52. Agadir was destroyed by an earthquake in 1960 but has since been completely rebuilt to stringent and mandatory anti-quake standards of construction. It is now the largest of all Morocco’s seaside resorts. Agadir is home to the ancient and heavily restored Casbah (Kasbah), a historic walled fortress now mostly destroyed. Above the front door, the original inscription remains: “Fear God and Honor the King.”
53. Agadir has more than one port. It has its major trading port, two fishing ports, and a more recent marina port for leisure boats. One of the fishing ports is one of the world’s major premier sardine ports. There are canneries and many small restaurants adjacent to the ports’ fish market.
54. Souk El Had is Agadir’s largest regional market with around 6,000 small shops to explore. Surrounded by walls, it has several entrances. It is organized into sections by the types of products sold there. Look here for traditional decorations and all kinds of handicrafts.
55. Agadir is the site of many cultural festivals each year. Some of the most prominent include the Noiz Makerz Concert of Urban Music, Film Festival for Immigration, Concert for Tolerance (in November) and the International Festival of University Theatre plus the Festival of Laughter. The Timitar Festival of Amazigh and music from all over the world begin in 2004 and has been held in Agadir annually since. Other major events include the Breaking South National Break-Dancing Championship and the International Documentary Film Festival (FIDADOC) held in November.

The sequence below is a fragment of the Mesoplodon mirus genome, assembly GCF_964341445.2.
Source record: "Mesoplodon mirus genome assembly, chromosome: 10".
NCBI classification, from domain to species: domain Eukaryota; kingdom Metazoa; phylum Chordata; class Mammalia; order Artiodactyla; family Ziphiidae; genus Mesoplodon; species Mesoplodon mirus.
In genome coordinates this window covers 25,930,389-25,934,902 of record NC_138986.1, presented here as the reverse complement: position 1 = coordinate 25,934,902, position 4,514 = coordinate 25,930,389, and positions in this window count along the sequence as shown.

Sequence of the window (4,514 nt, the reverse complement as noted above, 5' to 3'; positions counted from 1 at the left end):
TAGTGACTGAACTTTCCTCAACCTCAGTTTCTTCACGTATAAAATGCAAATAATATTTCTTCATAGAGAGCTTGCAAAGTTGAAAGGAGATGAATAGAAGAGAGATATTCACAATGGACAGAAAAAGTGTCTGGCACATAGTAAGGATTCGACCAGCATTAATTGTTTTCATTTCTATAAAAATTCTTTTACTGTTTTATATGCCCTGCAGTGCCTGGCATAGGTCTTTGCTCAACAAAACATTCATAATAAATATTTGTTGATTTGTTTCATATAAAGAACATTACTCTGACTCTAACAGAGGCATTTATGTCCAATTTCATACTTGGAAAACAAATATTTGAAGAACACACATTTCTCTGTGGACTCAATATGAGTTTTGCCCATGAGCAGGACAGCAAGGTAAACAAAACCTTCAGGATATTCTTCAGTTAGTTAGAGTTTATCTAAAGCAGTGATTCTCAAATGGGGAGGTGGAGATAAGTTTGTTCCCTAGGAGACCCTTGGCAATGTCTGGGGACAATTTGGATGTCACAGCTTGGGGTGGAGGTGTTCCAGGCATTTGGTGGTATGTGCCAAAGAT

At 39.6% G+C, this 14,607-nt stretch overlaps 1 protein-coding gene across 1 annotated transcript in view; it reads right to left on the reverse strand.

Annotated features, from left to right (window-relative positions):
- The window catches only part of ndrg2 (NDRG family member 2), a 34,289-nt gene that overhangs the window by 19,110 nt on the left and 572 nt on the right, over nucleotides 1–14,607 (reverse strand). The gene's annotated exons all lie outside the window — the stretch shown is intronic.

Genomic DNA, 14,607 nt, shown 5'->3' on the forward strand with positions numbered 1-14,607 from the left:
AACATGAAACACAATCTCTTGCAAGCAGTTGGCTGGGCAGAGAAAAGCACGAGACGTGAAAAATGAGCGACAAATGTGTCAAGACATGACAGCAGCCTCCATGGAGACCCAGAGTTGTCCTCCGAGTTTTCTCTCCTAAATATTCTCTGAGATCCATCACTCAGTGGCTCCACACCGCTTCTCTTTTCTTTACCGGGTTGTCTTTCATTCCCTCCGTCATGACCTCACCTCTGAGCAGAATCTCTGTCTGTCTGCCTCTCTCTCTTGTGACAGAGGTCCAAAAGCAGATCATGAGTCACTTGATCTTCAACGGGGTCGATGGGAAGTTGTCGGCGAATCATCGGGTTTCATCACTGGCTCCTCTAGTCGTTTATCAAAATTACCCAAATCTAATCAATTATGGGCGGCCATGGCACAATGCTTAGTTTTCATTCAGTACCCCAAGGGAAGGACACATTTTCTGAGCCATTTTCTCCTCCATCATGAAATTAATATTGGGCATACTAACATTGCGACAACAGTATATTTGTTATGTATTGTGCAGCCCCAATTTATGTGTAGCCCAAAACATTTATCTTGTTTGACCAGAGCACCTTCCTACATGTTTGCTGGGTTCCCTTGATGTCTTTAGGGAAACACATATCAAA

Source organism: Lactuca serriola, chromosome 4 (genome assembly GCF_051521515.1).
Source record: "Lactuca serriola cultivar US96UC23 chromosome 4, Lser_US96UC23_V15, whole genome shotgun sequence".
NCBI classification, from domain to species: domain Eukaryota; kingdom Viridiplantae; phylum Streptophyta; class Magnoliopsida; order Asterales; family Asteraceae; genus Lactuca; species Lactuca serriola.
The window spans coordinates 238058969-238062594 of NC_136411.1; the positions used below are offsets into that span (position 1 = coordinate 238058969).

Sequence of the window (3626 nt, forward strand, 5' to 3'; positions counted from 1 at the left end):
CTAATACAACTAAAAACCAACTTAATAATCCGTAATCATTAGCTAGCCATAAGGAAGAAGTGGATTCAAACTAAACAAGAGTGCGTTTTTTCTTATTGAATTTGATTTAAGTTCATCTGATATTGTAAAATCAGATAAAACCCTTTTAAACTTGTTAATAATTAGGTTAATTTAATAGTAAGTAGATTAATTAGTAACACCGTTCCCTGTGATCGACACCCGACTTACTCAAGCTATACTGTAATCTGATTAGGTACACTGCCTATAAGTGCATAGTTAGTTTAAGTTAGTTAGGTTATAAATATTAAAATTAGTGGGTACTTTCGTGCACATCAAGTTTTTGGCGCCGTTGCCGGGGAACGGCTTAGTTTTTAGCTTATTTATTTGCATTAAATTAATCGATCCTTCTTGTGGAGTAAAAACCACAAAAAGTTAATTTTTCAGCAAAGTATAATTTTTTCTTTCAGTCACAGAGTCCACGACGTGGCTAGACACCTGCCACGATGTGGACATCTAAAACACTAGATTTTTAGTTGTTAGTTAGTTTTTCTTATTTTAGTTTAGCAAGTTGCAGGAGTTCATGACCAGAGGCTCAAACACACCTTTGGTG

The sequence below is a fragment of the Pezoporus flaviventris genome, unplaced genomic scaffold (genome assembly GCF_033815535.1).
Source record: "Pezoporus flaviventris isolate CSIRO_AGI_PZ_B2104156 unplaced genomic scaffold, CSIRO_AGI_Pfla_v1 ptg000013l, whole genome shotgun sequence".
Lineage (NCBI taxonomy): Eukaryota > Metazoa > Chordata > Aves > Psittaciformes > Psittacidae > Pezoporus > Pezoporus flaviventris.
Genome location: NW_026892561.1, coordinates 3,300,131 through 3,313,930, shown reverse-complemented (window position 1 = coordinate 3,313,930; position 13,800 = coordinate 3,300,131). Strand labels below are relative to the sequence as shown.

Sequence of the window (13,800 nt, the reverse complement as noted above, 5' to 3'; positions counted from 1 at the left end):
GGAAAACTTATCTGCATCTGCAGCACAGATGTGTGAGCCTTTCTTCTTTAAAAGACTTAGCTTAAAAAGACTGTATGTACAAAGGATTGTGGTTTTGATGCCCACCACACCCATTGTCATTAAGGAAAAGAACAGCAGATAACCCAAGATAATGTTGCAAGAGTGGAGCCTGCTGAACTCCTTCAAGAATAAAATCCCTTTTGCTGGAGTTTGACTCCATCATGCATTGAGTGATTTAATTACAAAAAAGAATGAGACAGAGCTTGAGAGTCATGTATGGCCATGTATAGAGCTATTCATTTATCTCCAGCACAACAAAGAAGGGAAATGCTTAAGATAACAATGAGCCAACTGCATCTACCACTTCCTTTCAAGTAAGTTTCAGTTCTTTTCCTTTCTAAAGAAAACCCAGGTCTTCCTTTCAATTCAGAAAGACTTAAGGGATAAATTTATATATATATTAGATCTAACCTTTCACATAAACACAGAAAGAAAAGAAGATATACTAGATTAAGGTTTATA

Fun facts about Morocco
56. The national drink is a green tea with mint leaves and other ingredients known as “atai” that is important in the culture of the Moroccan people. Served all day long and at all meals, it is most definitely the drink served for hospitality and refusing it is considered extremely rude.
57. Speaking of rude, if you are offered meat by your Moroccan host, it is important to their hospitality. And you must again say “yes” or be unspeakably rude.
58. Street dancers, monkey charmers, and snake charmers expect to be paid if you take their photograph. They also will charge you for giving directions, so be prepared.
59. Taxis are plentiful, cheap and seldom use their meters. You would be wise to have the driver name his price before entering for a ride, or you might get a big shock at the end of the ride.
60. Thanks to the red walls and buildings Marrakech is known as the Red City, and is popular with tourists. They should wear sun protection, light clothing like cotton or linen and head protection all year long.
Interesting Morocco facts for Kids
61. The national Moroccan sport is football or soccer, known as Koura. The national team’s name is The Lions of Atlas. They were the first team from an African and Arab country to make it to the second round of the World Cup ever. Kickboxing is also popular with Moroccans.